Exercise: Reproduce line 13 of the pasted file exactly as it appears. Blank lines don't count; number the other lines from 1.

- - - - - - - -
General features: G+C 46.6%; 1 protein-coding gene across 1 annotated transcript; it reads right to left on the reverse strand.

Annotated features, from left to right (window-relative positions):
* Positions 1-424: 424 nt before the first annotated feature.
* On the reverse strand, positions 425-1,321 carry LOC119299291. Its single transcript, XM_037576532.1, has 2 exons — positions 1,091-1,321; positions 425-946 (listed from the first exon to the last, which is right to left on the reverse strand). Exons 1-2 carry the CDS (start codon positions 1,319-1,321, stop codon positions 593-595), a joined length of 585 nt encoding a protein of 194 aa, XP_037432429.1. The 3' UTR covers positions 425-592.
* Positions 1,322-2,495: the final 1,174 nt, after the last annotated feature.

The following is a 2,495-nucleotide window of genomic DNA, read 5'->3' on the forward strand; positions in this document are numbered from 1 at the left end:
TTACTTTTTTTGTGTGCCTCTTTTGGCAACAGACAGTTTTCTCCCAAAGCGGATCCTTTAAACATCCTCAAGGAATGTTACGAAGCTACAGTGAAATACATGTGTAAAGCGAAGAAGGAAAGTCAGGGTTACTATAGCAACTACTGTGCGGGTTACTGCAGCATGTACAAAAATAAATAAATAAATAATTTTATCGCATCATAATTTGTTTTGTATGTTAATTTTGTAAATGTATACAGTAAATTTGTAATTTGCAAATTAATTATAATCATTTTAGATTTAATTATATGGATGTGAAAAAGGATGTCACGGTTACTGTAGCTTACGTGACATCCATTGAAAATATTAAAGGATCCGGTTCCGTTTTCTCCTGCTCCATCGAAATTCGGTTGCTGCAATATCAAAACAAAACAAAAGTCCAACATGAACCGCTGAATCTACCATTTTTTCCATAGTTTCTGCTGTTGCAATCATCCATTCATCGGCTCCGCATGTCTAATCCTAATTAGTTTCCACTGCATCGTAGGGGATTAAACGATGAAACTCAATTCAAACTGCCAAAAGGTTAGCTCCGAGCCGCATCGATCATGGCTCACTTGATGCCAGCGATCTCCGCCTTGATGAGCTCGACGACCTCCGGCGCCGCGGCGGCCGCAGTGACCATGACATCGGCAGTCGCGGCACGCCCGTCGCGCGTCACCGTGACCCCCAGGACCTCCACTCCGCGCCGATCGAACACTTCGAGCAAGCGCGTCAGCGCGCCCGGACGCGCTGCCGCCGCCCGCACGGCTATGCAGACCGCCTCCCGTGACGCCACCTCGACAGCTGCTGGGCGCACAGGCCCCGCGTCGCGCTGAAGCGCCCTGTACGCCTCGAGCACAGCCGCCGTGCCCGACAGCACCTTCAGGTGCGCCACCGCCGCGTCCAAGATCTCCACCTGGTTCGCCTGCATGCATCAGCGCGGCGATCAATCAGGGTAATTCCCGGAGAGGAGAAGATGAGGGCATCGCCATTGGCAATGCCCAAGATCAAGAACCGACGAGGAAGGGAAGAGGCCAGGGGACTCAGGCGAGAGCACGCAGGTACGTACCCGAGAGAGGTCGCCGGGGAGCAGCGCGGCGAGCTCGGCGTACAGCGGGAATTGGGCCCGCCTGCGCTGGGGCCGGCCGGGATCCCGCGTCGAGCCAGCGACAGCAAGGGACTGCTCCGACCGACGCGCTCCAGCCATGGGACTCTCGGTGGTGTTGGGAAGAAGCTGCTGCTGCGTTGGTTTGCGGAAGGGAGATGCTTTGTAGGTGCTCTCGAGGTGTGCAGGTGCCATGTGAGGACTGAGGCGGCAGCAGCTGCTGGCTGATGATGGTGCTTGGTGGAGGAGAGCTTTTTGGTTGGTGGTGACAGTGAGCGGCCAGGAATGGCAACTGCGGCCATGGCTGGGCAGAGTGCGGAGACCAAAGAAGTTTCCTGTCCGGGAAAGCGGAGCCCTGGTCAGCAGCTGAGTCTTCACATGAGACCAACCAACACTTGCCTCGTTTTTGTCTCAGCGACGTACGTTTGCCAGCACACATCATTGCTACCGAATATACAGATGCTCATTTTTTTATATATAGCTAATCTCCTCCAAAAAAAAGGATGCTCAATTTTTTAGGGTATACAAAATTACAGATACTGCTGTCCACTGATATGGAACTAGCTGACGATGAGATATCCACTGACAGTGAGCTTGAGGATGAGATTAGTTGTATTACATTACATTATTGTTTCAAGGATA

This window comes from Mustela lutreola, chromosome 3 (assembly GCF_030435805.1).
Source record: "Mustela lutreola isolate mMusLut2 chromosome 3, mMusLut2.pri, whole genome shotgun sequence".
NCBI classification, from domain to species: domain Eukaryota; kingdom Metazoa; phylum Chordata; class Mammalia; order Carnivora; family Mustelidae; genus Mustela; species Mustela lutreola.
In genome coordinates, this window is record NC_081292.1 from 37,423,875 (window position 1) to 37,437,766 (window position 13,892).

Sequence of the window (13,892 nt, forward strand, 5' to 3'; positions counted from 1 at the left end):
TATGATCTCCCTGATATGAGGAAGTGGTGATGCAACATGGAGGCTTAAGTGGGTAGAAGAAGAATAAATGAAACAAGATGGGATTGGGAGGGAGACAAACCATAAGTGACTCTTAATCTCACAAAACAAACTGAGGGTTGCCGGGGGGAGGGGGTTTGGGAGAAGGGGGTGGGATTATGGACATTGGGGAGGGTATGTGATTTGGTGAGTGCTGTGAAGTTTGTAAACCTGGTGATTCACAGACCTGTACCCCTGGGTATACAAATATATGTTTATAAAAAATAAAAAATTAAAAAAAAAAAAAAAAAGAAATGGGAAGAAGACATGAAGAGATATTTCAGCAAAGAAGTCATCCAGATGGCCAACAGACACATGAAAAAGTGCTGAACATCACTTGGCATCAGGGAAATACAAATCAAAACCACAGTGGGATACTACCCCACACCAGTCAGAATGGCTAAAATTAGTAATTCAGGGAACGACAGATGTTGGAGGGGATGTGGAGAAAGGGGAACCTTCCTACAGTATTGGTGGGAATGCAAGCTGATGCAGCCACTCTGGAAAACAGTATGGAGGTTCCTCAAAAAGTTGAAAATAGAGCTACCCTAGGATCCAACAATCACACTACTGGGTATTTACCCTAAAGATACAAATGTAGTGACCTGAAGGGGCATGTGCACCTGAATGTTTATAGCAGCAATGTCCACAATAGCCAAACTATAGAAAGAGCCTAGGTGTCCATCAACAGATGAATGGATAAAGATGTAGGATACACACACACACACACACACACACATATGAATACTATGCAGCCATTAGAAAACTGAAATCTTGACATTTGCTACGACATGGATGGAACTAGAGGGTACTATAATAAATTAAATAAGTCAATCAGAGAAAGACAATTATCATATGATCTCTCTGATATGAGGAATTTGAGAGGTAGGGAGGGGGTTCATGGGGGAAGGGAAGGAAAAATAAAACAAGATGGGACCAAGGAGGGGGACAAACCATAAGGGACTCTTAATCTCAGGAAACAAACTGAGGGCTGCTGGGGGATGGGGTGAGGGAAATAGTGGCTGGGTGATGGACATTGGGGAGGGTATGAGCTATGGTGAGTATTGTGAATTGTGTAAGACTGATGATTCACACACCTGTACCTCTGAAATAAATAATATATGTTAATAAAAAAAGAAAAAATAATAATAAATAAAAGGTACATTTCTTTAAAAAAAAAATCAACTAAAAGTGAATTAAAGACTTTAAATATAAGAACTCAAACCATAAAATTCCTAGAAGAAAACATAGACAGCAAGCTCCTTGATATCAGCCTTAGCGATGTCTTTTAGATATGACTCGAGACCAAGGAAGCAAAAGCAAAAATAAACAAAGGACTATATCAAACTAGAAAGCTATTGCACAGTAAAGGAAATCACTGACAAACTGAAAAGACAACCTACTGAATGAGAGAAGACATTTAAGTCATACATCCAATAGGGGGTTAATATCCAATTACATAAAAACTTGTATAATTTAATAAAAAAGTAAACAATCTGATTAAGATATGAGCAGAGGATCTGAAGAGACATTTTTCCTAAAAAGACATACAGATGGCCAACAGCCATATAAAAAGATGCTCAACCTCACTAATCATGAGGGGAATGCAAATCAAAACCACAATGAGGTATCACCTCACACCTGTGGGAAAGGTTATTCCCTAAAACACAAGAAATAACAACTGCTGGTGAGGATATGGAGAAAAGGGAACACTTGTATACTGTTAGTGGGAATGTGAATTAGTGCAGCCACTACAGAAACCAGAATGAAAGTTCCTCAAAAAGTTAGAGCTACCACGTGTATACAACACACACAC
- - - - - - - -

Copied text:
TATGATCTCCCTGATATGAGGAAGTGGTGATGCAACATGGAGGCTTAAGTGGGTAGAAGAAGAATAAATGAAACAAGATGGGATTGGGAGGGAGACAAACCATAAGTGACTCTTAATCTCACAAAACAAACTGAGGGTTGCCGGGGGGAGGGGGTTTGGGAGAAGGGGGTGGGATTATGGACATTGGGGAGGGTATGTGATTTGGTGAGTGCTGTGAAGTTTGTAAACCTGGTGATTCACAGACCTGTACCCCTGGGTATACAAATATATGTTTATAAAAAATAAAAAATTAAAAAAAAAAAAAAAAAGAAATGGGAAGAAGACATGAAGAGATATTTCAGCAAAGAAGTCATCCAGATGGCCAACAGACACATGAAAAAGTGCTGAACATCACTTGGCATCAGGGAAATACAAATCAAAACCACAGTGGGATACTACCCCACACCAGTCAGAATGGCTAAAATTAGTAATTCAGGGAACGACAGATGTTGGAGGGGATGTGGAGAAAGGGGAACCTTCCTACAGTATTGGTGGGAATGCAAGCTGATGCAGCCACTCTGGAAAACAGTATGGAGGTTCCTCAAAAAGTTGAAAATAGAGCTACCCTAGGATCCAACAATCACACTACTGGGTATTTACCCTAAAGATACAAATGTAGTGACCTGAAGGGGCATGTGCACCTGAATGTTTATAGCAGCAATGTCCACAATAGCCAAACTATAGAAAGAGCCTAGGTGTCCATCAACAGATGAATGGATAAAGATGTAGGATACACACACACACACACACACACACATATGAATACTATGCAGCCATTAGAAAACTGAAATCTTGACATTTGCTACGACATGGATGGAACTAGAGGGTACTATAATAAATTAAATAAGTCAATCAGAGAAAGACAATTATCATATGATCTCTCTGATATGAGGAATTTGAGAGGTAGGGAGGGGGTTCATGGGGGAAGGGAAGGAAAAATAAAACAAGATGGGACCAAGGAGGGGGACAAACCATAAGGGACTCTTAATCTCAGGAAACAAACTGAGGGCTGCTGGGGGATGGGGTGAGGGAAATAGTGGCTGGGTGATGGACATTGGGGAGGGTATGAGCTATGGTGAGTATTGTGAATTGTGTAAGACTGATGATTCACACACCTGTACCTCTGAAATAAATAATATATGTTAATAAAAAAAGAAAAAATAATAATAAATAAAAGGTACATTTCTTTAAAAAAAAAATCAACTAAAAGTGAATTAAAGACTTTAAATATAAGAACTCAAACCATAAAATTCCTAGAAGAAAACATAGACAGCAAGCTCCTTGATATCAGCCTTAGCGATGTCTTTTAGATATGACTCGAGACCAAGGAAGCAAAAGCAAAAATAAACAAAGGACTATATCAAACTAGAAAGCTATTGCACAGTAAAGGAAATCACTGACAAACTGAAAAGACAACCTACTGAATGAGAGAAGACATTTAAGTCATACATCCAATAGGGGGTTAATATCCAATTACATAAAAACTTGTATAATTTAATAAAAAAGTAAACAATCTGATTAAGATATGAGCAGAGGATCTGAAGAGACATTTTTCCTAAAAAGACATACAGATGGCCAACAGCCATATAAAAAGATGCTCAACCTCACTAATCATGAGGGGAATGCAAATCAAAACCACAATGAGGTATCACCTCACACCTGTGGGAAAGGTTATTCCCTAAAACACAAGAAATAACAACTGCTGGTGAGGATATGGAGAAAAGGGAACACTTGTATACTGTTAGTGGGAATGTGAATTAGTGCAGCCACTACAGAAACCAGAATGAAAGTTCCTCAAAAAGTTAGAGCTACCACGTGTATACAACACACACAC